What’s not to love about Chinese acrobats and dancers in fabulous costume and contortionate positions? The Chaoyang Theater Flying Acrobatic Show comes highly recommended — both by locals and by tourists — and we pre-booked tickets for the early (5.30pm) show so we wouldn’t be out too late.
Dressed in a dramatic style, the Chaoyang Theatre is relatively small, so almost every row has a good view.
Acrobats juggle and tumble and jump to impossibly tall heights to somersault through hoops. It's amazing to watch!
Each act features a different digital backdrop that changes the mood. In this lotus-flower performance, a troupe of teenage girls contorted and balanced themselves into pyramids.
The hat-jugglers are comical with their golden outfits and exaggerated movements.
Bowls are superbly balanced while the gymnasts also balance on each other. At one point, the stack of bowls fell — revealing that they're not really ceramic, nor are they separable! (This revelation took away some of the mystique and charm of the performance.)
The two hamster-wheels rotated around while the men took turns trick-walking on the outside or the inside of them.
At least a dozen dancers balance on a single bicycle as it rides around in circles. The all started out on their own bicycles and eventually moved onto the same one.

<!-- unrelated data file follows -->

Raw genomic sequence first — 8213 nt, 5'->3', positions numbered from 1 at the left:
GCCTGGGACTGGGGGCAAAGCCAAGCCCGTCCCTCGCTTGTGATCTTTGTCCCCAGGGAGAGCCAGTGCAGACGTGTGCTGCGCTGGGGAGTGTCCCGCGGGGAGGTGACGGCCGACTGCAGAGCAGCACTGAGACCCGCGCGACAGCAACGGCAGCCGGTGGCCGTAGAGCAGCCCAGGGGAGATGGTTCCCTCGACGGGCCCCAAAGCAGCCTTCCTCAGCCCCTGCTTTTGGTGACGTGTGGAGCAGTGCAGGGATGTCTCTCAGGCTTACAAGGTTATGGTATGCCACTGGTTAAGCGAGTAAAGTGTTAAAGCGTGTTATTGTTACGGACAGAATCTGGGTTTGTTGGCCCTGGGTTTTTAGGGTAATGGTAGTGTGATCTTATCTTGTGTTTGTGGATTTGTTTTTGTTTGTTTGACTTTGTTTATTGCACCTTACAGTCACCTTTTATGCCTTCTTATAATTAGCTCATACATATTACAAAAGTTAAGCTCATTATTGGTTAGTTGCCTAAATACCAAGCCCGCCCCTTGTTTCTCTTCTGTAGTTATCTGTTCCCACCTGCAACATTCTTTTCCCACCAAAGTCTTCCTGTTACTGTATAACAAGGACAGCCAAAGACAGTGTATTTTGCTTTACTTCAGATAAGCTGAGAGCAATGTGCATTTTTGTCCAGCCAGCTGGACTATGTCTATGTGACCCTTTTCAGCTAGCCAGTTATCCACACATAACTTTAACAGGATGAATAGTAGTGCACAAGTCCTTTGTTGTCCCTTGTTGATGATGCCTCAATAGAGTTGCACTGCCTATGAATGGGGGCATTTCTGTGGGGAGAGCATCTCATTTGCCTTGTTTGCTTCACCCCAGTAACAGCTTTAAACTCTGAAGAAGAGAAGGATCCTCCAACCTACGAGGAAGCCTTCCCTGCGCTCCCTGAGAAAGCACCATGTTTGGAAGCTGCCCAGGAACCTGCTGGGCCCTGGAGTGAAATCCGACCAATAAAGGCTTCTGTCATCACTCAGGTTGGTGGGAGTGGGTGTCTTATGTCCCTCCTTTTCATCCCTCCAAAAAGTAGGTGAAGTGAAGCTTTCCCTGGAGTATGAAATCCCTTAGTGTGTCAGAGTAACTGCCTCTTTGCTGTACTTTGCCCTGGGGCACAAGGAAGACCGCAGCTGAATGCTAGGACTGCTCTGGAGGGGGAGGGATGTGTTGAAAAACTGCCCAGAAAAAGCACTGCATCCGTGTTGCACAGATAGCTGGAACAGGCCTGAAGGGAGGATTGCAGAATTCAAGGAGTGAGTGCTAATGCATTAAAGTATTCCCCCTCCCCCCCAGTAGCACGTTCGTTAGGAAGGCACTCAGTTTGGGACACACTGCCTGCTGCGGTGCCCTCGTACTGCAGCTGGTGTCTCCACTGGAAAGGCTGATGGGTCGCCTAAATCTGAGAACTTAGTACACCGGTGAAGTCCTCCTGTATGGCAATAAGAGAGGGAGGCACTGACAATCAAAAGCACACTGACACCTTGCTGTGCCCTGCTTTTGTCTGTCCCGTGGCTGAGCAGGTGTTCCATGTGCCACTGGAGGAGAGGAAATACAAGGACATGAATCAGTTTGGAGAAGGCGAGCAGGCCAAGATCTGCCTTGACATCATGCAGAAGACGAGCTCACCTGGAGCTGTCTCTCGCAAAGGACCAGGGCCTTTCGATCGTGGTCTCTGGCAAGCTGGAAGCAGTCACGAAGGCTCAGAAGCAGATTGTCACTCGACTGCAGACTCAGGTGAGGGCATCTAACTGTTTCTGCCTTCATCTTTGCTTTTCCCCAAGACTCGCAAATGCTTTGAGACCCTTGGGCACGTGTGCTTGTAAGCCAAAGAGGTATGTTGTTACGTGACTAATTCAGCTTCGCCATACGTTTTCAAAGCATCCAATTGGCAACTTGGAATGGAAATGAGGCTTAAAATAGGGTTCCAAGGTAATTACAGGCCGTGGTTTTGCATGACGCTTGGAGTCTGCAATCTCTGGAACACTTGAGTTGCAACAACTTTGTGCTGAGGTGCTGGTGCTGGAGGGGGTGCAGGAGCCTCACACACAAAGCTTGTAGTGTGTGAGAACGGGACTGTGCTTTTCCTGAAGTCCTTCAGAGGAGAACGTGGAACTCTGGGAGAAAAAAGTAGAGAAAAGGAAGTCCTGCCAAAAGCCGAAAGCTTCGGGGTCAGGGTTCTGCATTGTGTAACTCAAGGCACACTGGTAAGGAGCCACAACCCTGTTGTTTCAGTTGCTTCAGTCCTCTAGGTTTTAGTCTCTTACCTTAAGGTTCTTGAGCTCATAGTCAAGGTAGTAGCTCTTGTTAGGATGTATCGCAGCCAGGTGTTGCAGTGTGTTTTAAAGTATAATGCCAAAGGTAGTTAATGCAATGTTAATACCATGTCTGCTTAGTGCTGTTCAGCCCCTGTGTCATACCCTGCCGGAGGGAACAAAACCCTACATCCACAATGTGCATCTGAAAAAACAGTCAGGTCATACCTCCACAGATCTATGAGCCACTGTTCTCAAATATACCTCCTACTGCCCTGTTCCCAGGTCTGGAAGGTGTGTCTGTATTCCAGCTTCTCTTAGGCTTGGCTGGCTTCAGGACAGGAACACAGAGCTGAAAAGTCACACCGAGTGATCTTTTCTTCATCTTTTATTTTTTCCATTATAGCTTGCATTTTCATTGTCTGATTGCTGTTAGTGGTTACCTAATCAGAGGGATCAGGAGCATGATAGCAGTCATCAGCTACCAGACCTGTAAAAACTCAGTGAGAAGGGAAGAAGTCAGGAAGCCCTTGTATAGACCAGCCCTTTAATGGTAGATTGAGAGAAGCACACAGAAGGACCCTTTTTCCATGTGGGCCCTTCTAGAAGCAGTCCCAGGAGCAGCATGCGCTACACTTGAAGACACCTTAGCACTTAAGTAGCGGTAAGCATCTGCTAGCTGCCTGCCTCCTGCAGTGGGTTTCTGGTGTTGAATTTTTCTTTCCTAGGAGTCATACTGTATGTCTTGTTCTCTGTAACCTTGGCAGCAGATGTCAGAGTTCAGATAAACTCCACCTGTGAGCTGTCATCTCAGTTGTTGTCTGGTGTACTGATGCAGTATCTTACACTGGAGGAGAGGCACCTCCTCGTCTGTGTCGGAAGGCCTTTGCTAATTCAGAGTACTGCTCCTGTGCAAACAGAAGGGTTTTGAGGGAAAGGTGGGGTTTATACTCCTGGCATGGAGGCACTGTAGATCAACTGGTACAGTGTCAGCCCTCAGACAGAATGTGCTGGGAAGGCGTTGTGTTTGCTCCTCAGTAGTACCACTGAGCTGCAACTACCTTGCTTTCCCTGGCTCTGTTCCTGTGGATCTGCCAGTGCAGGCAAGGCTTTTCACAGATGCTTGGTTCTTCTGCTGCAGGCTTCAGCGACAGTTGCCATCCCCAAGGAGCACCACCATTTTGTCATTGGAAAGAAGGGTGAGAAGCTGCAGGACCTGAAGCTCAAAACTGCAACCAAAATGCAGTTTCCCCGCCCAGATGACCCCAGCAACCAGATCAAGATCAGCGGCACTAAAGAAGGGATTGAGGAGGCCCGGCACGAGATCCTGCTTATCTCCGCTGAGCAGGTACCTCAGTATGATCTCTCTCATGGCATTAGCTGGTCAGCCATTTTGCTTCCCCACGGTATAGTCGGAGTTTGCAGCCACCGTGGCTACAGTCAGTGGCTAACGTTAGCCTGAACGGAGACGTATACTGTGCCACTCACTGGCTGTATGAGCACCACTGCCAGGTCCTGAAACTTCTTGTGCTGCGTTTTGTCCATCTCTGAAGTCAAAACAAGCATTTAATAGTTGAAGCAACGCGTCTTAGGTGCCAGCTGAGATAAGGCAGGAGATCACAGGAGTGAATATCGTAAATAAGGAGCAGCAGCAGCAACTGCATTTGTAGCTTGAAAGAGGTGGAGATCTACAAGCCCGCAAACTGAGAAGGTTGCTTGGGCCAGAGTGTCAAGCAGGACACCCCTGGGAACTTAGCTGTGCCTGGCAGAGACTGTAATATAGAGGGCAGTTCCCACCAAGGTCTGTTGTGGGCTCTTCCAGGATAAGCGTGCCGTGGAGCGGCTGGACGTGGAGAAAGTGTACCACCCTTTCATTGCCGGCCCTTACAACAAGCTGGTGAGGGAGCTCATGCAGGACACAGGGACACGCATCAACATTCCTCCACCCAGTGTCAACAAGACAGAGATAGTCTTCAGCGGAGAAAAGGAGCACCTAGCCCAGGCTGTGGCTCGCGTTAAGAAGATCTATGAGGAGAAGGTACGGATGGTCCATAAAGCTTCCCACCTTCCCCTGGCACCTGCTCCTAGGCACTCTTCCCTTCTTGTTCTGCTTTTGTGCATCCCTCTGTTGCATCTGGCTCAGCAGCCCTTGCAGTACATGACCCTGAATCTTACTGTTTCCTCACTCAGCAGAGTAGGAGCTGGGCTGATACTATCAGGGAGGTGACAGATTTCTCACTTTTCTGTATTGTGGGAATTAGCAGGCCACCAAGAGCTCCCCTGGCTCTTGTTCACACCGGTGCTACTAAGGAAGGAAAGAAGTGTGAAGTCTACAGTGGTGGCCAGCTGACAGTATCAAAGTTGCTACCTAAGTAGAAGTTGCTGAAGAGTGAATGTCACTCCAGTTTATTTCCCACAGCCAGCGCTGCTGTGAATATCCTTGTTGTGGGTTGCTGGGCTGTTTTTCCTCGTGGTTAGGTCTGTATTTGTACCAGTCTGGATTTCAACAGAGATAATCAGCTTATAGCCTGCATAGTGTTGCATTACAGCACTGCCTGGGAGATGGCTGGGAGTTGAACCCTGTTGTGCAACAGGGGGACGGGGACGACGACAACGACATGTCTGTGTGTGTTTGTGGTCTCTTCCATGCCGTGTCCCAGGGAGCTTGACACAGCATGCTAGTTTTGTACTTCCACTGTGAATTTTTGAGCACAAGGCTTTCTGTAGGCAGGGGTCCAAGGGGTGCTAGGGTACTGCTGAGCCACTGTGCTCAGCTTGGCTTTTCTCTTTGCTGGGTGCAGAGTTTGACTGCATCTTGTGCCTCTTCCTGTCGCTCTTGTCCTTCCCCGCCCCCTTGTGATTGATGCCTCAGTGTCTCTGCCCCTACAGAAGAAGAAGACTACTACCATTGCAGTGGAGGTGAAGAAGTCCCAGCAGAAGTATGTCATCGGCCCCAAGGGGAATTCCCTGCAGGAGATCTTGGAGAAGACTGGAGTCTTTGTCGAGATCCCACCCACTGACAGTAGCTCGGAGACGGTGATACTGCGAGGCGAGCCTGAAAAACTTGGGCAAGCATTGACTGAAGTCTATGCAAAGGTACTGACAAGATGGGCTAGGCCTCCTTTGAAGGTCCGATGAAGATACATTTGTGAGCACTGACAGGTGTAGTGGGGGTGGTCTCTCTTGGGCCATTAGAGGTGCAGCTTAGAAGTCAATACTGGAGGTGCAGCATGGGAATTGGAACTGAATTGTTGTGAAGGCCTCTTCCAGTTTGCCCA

When the first motorcyclist came out, revved his engine and then drove into the caged dome, I was convinced that the stunt was madness. By the time the number of motorcycles driving around the dome tripled — around and upside and somehow never colliding — I was sure they're not being paid enough!
We maxxed out at eight. There are five bikers driving around the cage and three more revving to join them. I doubt I'd see a stunt like this in any other country in the world!
I thought I took lots of photos of all the acts, but when sitting next to me and reviewing the photos, Calista said that her two favourite stunts — one involving drums and the other involving a stack of wine-goblets — weren’t shown. My favourite mental memory from the show is seeing the girls’ faces as they watched the performers. In a cute move that charmed her neighbours, Brioni considerately placed her toys on the backs of the seats so they could all see.
We love the curtain-call because we get to see the performers in their original costumes again!
It’s only a one-hour show, but after our busy day, that was still too long for four-year-old Lana who curled up in my lap and fell asleep. The other three girls remained enthralled throughout the performances, responding to the set-changes, extravagant costumes, the beat of the music and the thrill of the acts. It wasn’t so much of an introduction to Chinese culture as simply a form of pure entertainment, and I’m glad we fit the Chaoyang Theatre show into our whirlwind tour of Beijing’s highlights!